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I've read that a time series should be a weakly stationary for the Autocorrelation function (ACF) to make sense. The definition for weakly stationary series that I have is that all the observations should have the same mean and variance and that $\mathrm{Cov}(x_t,x_{t-1})$ should be same for all $t$. But ACF for a natural number $h$ is defined to be the correlation of $x_t$ and $x_{t-h}$. So, for it to be defined as a function, we should have $\mathrm{Cov}(x_t,x_{t-h})$ independent of $t$. How is this implied by $\mathrm{Cov}(x_t,x_{t-1})$ is independent of $t$??

$\mathrm{Cov}(x_t,x_{t-1})\text{ is independent of }t\implies\mathrm{Cov}(x_t,x_{t-h}) \text{ is independent of } t\,\forall h\in\Bbb N$??

Please help.

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  • $\begingroup$ Can you give a reference for that claim? All sources I am aware of state the condition for all $h$, as you do on the r.h.s. of the presumed implication. $\endgroup$ – Christoph Hanck Jun 17 '20 at 14:07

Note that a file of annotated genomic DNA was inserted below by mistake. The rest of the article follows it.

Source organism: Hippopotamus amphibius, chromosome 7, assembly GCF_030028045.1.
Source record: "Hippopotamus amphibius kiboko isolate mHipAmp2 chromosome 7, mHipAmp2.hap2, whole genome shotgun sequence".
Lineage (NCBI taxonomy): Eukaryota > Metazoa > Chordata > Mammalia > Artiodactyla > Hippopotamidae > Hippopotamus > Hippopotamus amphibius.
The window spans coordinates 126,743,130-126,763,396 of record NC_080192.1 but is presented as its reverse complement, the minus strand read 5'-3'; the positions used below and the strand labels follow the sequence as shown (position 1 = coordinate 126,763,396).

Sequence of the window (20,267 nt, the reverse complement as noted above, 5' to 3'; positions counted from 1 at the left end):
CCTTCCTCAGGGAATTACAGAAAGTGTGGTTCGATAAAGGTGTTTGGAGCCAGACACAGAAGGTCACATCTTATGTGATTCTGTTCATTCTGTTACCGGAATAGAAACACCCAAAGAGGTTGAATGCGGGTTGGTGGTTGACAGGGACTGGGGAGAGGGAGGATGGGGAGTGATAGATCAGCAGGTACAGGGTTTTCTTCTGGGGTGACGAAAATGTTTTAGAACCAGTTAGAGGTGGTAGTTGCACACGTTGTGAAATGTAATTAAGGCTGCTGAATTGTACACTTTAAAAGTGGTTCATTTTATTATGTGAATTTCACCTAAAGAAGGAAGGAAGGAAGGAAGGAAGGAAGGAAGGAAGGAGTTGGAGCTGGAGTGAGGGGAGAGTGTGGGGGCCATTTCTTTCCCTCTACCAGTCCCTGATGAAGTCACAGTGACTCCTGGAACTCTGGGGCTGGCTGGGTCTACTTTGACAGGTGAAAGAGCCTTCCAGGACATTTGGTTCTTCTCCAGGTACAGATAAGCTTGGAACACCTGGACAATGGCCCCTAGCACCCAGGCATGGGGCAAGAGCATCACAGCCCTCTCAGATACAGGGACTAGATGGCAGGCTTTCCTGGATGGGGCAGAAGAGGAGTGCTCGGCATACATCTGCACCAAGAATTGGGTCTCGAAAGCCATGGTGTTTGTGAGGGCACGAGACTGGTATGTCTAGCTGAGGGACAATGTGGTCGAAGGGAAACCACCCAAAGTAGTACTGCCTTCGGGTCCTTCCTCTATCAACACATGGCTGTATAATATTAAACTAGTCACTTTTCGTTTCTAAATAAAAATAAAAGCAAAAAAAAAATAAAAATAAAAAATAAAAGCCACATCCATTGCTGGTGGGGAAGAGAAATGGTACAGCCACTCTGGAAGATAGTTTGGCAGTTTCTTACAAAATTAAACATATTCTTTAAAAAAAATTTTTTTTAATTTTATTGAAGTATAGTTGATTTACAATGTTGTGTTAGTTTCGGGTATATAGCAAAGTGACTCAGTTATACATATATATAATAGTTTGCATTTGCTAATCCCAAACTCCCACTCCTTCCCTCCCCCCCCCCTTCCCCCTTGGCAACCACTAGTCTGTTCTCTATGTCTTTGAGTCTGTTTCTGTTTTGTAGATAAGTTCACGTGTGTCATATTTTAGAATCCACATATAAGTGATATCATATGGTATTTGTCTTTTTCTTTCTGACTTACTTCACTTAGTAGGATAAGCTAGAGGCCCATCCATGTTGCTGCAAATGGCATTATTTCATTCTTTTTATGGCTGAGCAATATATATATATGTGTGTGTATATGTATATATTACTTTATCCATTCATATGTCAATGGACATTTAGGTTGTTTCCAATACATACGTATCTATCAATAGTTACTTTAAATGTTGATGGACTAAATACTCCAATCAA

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Consider an AR(2) process $$ Y_t=\phi_{2}Y_{t-2}+\epsilon_t, $$ where $\phi_{2}=\phi_{2,1}$ for $t=-\infty,\ldots,[sT]$ and $\phi_{2}=\phi_{2,2}$ for $t=[sT]+1,\ldots,\infty$. Hence, the process is not stationary, because the properties of the process change after $[sT]$. However, before and after the break, $\phi_1$, the coefficient on the first lag, is zero.

By properties of AR(2) processes, the first autocorelation of this process is $$ \rho_1=\frac{\phi_1}{1-\phi_2}=0, $$ which is evidently independent of $t$. The second autocorrelation, however, is now given by $$ \rho_2=\phi_2, $$ which is not stable in view of the structural change in the process.

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  • $\begingroup$ Thank you very much! $\endgroup$ – Martund Jun 19 '20 at 5:09

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